— The Recollections of Geoffrey Hamlyn • Henry Kingsley

... not sleep for the exciting pictures that danced in his head, and he was impatient for the morning light, that he might be on his way to Rainbow's-End. The moon peeped in the window; the breeze made a pleasant sound in the poplar trees; from somewhere came the music of a little brook. To all these gentle influences ...
— The So-called Human Race • Bert Leston Taylor

... you may find swinging high in the trees, While I rock on my greenish-blue eggs in the breeze, Yet I fish for a living, and love water more Than land, though I'm careful to keep near the shore. Transposed, I'm a river, you'll see at a glance, In Switzerland starting, ...
— The Youth's Companion - Volume LII, Number 11, Thursday, March 13, 1879 • Various

... in place. But the surface of the Salmon was no longer white and pure; it was dirty and discolored now, for the debris which had collected during the past winter was exposing itself. The icy covering was partially inundated also; shallow ponds formed upon it and were rippled by the south breeze. Running waters on every side sang ...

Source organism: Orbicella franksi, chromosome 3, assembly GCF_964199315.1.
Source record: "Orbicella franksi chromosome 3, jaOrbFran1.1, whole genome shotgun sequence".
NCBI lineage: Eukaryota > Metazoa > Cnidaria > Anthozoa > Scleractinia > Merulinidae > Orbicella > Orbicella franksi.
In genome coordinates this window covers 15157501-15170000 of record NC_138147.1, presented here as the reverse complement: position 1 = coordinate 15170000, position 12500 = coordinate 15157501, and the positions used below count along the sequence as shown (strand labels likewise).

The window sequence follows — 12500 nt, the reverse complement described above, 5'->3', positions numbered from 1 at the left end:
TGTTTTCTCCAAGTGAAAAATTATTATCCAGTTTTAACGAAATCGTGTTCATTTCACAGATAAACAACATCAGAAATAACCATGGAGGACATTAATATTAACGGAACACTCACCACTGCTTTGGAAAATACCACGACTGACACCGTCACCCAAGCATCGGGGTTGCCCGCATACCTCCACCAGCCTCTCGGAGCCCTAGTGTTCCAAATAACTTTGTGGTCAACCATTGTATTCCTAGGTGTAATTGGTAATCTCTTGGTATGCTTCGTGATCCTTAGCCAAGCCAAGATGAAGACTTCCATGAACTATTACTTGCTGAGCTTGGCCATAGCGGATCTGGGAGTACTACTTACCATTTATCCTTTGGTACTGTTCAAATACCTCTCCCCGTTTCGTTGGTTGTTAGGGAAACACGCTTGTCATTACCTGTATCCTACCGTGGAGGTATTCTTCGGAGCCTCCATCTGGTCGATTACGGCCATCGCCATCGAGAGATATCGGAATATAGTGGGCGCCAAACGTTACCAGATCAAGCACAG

— The Iron Trail • Rex Beach

... beardless Tullys, new to festive scenes, Cut their first crop of youth's precocious greens; And wits stand ready for impromptu claps, With loaded barrels and percussion-caps; And Pathos, cantering through the minor keys, Waves all her onions to the trembling breeze; While the great Feasted views with silent glee His scattered ...
— The Knickerbocker, or New-York Monthly Magazine, January 1844 - Volume 23, Number 1 • Various

... o' heel young camel, Zig-zagging her tracks, Heifer gone to school to the desert— In the heat of her passion, Snapping the breeze in her lust, ...
— Jeremiah • George Adam Smith

... Nature! here 175 In this interminable wilderness Of worlds, at whose involved immensity Even soaring fancy staggers, Here is thy fitting temple. Yet not the lightest leaf 180 That quivers to the passing breeze Is less instinct with thee,— Yet not the meanest worm. That lurks in graves and fattens on the dead, Less shares thy eternal breath. 185 Spirit of Nature! thou Imperishable as this glorious scene, Here ...